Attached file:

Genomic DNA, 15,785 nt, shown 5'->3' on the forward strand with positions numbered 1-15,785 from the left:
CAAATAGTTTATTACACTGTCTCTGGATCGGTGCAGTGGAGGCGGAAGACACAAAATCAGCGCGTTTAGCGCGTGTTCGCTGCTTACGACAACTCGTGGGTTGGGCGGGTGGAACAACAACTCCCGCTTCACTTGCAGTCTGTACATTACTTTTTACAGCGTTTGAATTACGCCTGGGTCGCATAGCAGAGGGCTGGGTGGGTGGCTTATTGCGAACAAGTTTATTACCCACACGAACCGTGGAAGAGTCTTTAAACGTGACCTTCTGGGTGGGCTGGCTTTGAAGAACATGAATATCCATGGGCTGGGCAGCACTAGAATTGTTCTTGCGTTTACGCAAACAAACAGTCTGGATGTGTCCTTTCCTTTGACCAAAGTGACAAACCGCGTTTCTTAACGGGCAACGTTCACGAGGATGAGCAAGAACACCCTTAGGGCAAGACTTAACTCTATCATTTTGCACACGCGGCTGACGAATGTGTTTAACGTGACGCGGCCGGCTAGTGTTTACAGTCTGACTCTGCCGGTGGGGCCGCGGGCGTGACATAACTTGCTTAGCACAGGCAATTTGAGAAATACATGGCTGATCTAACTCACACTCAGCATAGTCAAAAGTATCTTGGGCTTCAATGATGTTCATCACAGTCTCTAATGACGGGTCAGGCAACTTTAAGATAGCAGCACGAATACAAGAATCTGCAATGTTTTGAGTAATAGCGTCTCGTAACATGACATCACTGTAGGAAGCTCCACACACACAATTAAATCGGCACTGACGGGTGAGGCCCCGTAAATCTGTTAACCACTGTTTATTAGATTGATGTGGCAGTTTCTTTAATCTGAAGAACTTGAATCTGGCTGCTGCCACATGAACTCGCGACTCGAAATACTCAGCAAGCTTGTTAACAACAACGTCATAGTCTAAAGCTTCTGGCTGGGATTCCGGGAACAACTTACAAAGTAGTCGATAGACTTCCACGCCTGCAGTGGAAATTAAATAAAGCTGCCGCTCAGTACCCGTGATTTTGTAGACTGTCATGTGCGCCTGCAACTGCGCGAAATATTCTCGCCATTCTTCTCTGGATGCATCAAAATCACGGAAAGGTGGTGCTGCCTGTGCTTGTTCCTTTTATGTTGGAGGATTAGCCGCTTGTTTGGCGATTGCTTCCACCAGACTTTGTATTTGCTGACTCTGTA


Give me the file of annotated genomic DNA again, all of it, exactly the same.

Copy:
Genomic DNA, 15,785 nt, shown 5'->3' on the forward strand with positions numbered 1-15,785 from the left:
CAAATAGTTTATTACACTGTCTCTGGATCGGTGCAGTGGAGGCGGAAGACACAAAATCAGCGCGTTTAGCGCGTGTTCGCTGCTTACGACAACTCGTGGGTTGGGCGGGTGGAACAACAACTCCCGCTTCACTTGCAGTCTGTACATTACTTTTTACAGCGTTTGAATTACGCCTGGGTCGCATAGCAGAGGGCTGGGTGGGTGGCTTATTGCGAACAAGTTTATTACCCACACGAACCGTGGAAGAGTCTTTAAACGTGACCTTCTGGGTGGGCTGGCTTTGAAGAACATGAATATCCATGGGCTGGGCAGCACTAGAATTGTTCTTGCGTTTACGCAAACAAACAGTCTGGATGTGTCCTTTCCTTTGACCAAAGTGACAAACCGCGTTTCTTAACGGGCAACGTTCACGAGGATGAGCAAGAACACCCTTAGGGCAAGACTTAACTCTATCATTTTGCACACGCGGCTGACGAATGTGTTTAACGTGACGCGGCCGGCTAGTGTTTACAGTCTGACTCTGCCGGTGGGGCCGCGGGCGTGACATAACTTGCTTAGCACAGGCAATTTGAGAAATACATGGCTGATCTAACTCACACTCAGCATAGTCAAAAGTATCTTGGGCTTCAATGATGTTCATCACAGTCTCTAATGACGGGTCAGGCAACTTTAAGATAGCAGCACGAATACAAGAATCTGCAATGTTTTGAGTAATAGCGTCTCGTAACATGACATCACTGTAGGAAGCTCCACACACACAATTAAATCGGCACTGACGGGTGAGGCCCCGTAAATCTGTTAACCACTGTTTATTAGATTGATGTGGCAGTTTCTTTAATCTGAAGAACTTGAATCTGGCTGCTGCCACATGAACTCGCGACTCGAAATACTCAGCAAGCTTGTTAACAACAACGTCATAGTCTAAAGCTTCTGGCTGGGATTCCGGGAACAACTTACAAAGTAGTCGATAGACTTCCACGCCTGCAGTGGAAATTAAATAAAGCTGCCGCTCAGTACCCGTGATTTTGTAGACTGTCATGTGCGCCTGCAACTGCGCGAAATATTCTCGCCATTCTTCTCTGGATGCATCAAAATCACGGAAAGGTGGTGCTGCCTGTGCTTGTTCCTTTTATGTTGGAGGATTAGCCGCTTGTTTGGCGATTGCTTCCACCAGACTTTGTATTTGCTGACTCTGTA